Maine child restraint
l a w h a s e en p da d and follow the child restraint system manufacturer’s instructions and the vehicle manufacturer’s instructions.
The Maine car seat laws were amended in 2021 and took effect then.
Maine Child Passenger Restraints Requirements
Maine Rear-Facing Car Seat Laws
Based on the Maine Legislature §2081 2-A on the User of Child Restraint System, if your child meets one of the following conditions, he or she must travel in a rear-facing car seat.
- Children under 40 pounds
- Children under the age of 24 months
- Children 2 years of age or older but fall under the seat manufacturer height and the weight limit
- Never put a rear-facing car seat in the forward-facing position or in front of an active airbag.
- The seat must be tightly secured using the vehicle lap belt or anchored using the LATCH System.
- Maine is one of the many states that require a toddler younger than 2 years old to face the back.
Maine Forward Facing Car Seat Laws
After the child has exceeded the rear-facing car seat weight limit recommended by the seat manufacturer, according to Maine Legislature §2081 2-B, they can be secured in a forward-facing car seat. Children who are:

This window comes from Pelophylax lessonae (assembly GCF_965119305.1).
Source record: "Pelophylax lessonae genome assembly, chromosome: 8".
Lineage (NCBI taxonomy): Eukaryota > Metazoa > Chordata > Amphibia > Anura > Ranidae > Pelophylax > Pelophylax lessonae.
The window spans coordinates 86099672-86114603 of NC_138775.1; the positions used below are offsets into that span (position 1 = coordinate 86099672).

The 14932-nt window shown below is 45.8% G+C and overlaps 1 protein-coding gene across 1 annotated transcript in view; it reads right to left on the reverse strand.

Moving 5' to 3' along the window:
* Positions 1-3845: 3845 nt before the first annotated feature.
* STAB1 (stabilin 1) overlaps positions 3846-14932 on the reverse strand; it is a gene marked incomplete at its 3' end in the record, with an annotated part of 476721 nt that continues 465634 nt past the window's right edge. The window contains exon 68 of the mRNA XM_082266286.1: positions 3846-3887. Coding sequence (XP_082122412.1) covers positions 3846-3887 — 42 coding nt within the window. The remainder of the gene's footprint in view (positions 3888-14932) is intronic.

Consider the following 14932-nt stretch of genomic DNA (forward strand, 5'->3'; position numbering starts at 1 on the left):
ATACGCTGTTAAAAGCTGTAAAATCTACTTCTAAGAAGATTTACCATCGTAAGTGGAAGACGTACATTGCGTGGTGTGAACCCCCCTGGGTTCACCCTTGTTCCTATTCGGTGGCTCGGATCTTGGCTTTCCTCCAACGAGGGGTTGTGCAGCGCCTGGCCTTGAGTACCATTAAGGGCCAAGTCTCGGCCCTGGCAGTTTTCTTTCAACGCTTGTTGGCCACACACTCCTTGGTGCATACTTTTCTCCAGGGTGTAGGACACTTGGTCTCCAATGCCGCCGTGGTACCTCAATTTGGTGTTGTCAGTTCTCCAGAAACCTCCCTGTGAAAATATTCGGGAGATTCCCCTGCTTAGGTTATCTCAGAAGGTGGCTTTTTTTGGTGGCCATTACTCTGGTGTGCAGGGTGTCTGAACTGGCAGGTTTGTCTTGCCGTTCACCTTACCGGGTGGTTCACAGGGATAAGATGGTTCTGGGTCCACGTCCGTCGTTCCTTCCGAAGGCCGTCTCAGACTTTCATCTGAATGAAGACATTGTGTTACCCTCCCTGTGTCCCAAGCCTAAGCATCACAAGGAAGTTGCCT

- Older than 2 years of age
- Weigh less than 55 pounds
The new updated Maine car seat laws required the driver to secure the child with an internal harness.
- A 5-point harness is still the best for protecting toddlers and preschoolers at this age and weight range
- Parents should stick with the current staged seats for as long as possible, up to the highest weight or height allowed by their car seat’s manufacturer.
Child Booster Seat Laws in Maine
Children must ride in a belt-positioning seat or other children restrain systems if they
- Lighter less than 80 pounds in weight
- Smaller than 57″ in height
- Younger than 8 years of age
- The booster seat age in Maine is eight years old, meaning that your kid will be able to get out of a car seat on the eighth birthday.
- Stick to this current stage as long as possible until your child exceeds their car seat’s maximum weight or height allowed.
Seat Belt Laws for Maine
The Maine Legislature §2081 3 rule reads: Children under 18 years of old but outgrow their child restraint systems should be properly secured in the seat belts.
- When children are old enough and large enough to use the vehicle seat belt alone, they should always use Lap and Shoulder Seat Belts for optimal protection.
- All children younger than 12 years should be restrained in the rear seats of vehicles for optimal protection.
- The lap belt lays across the upper thighs and the shoulder belt fits across the chest.
Penalty for Breaking Car Seat Laws in Maine
Any violation of the Maine car seat laws results in a fine of $50 for the first offense, $125 for the 2nd offense and $250 for the 3rd and subsequent offenses must be imposed.
Maine Car Seat Laws Apply for
Every person transporting a child shall be responsible for assuring that each child is properly restrained pursuant to Maine State Law, no matter whether you are a resident or traveler.